Andrew Amanda asked how to connect his PC to a TV.
If there’s anything in the computer world that’s become significantly easier over the years, it’s connecting your PC or laptop to a TV. Even vintage TVs—as long as they have an auxiliary input of some sort, whether it be HDMI, DVI, component, or even composite. There may be a digital to RF converter out there somewhere, I just haven’t seen it.
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The qualifier here is that unless your computer has an exact match for the older video connection technology on the TV in question, such as a VGA port, it will probably require HDMI, DisplayPort, or USB-C output. These signals, being digital, can be translated to analog or other types of digital signals through a converter or adapter.
There is one exception: DVI-I and DVI-A (rare) both included analog signals that could be used to drive standard VGA connections. I have about five of those small DVI-to-VGA dongles, not to mention several HDMI-to-DVI types, which are similarly simple and cheap.
But for other matchups, you’ll need something with a bit of smarts. These range from simple HDMI-to-VGA for less than 10 bucks, to multi-adapters that cover every possible connection for $20 to $50. (Shopping note: I’ve included photos of some of these products to give you an idea of what to look for. I don’t have specific product recommendations because most are OEM items re-badged by various vendors.)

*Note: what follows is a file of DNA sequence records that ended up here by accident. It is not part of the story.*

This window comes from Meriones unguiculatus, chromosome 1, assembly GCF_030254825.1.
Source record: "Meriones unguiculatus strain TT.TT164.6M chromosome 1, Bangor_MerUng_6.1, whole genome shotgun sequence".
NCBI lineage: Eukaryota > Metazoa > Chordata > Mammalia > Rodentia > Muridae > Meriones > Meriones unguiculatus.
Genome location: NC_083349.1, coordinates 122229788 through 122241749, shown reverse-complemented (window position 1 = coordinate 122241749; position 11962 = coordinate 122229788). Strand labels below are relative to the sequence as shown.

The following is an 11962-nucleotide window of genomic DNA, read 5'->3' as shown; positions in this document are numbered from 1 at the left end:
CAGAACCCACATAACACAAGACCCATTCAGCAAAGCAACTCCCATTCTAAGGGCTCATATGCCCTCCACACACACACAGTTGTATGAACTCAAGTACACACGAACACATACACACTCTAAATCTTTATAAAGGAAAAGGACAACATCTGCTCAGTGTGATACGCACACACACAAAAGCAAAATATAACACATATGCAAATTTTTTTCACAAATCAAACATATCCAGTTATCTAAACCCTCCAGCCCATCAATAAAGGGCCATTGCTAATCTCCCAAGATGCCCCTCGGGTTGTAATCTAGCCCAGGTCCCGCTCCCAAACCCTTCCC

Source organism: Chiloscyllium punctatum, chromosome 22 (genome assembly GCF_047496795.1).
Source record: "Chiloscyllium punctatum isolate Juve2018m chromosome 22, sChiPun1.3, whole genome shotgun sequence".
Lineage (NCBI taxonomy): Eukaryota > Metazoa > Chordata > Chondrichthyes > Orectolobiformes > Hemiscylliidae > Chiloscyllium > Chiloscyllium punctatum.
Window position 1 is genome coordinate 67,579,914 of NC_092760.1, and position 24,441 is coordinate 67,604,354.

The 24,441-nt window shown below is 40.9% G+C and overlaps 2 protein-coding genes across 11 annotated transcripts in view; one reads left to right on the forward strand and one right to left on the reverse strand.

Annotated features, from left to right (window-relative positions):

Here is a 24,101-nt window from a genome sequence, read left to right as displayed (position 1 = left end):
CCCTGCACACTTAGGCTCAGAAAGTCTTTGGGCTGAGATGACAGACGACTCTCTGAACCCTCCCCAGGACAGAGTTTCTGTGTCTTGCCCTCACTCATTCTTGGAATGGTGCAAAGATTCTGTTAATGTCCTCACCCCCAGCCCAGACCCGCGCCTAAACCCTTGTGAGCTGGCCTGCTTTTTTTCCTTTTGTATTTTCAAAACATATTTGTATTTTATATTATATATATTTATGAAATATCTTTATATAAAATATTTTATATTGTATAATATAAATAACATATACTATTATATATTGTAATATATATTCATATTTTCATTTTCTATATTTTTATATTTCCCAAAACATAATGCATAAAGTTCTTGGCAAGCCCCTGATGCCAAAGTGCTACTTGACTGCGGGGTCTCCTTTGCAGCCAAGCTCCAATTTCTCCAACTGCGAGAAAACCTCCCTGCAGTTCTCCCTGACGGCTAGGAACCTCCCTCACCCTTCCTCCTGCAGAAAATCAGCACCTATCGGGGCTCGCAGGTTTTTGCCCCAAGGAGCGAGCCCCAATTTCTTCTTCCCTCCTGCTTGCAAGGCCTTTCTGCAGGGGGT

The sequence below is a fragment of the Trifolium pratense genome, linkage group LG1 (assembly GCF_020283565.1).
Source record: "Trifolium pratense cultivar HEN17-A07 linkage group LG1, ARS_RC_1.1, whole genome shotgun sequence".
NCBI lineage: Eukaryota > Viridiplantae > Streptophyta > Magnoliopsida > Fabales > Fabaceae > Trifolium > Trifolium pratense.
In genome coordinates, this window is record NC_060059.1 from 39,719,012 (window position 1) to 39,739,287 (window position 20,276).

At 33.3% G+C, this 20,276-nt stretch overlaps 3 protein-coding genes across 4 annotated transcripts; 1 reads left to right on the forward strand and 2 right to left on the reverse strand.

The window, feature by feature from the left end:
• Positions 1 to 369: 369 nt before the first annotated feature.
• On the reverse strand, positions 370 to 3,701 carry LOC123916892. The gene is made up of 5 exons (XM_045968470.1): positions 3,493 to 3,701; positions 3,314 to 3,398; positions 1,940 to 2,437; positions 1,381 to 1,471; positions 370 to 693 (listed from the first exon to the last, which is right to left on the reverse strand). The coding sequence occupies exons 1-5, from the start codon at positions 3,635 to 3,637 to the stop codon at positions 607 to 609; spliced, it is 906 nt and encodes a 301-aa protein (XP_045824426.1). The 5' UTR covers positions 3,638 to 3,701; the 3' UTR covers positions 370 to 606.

If you’re rocking a 4K UHD TV, which is almost certainly HDMI, and a late-model graphics interface, that brings up its own set of matchup problems. HDMI-to-HDMI is obviously no issue, but depending on the type of HDMI—1.0, 1.1, or 1.2—you may not get the full 2160p, or you may not get it at 60Hz. DisplayPort is the same deal. There are iterations that are more compatible with other technologies than others, and the chips that do the conversions aren’t equal either.
When you go looking, make sure you purchase a converter that maximizes the capabilities of your PC and the TV. In other words, don’t buy a converter that maxes out at 1080p if your GPU (Graphics Processing Unit) and TV can handle 2160p. Resolution information for your GPU or card is readily available in either the vendor’s Control Panel or the display settings in Windows.
To access the latter, right-click on an empty area of the desktop, select Display Settings, and then click on Advanced display settings. If you have the proper drivers installed (not the generic Standard Display driver), the maximum resolution available in the Resolution drop-down menu is the maximum resolution the video card can deliver.
Your TV, assuming it’s a flat-panel, will be either 1366×720 (HD), 1920×1080 (also known as 1080p or FHD/Full HD), or 3840×2160 (commonly, though inaccurately, known as 4K, or 4K UHD/Ultra HD). Your TV’s maximum resolution should be in the user’s guide.
Unfortunately, converters that output 2160p are still somewhat rare, though the chips that handle it are in production. Then again, 2160p content is still not widely disseminated. Most converters will handle 1080p, and that should cover the majority of applications for the nonce.
Note: All the converters shown are available at Amazon, Newegg, and other online tech-shopping destinations.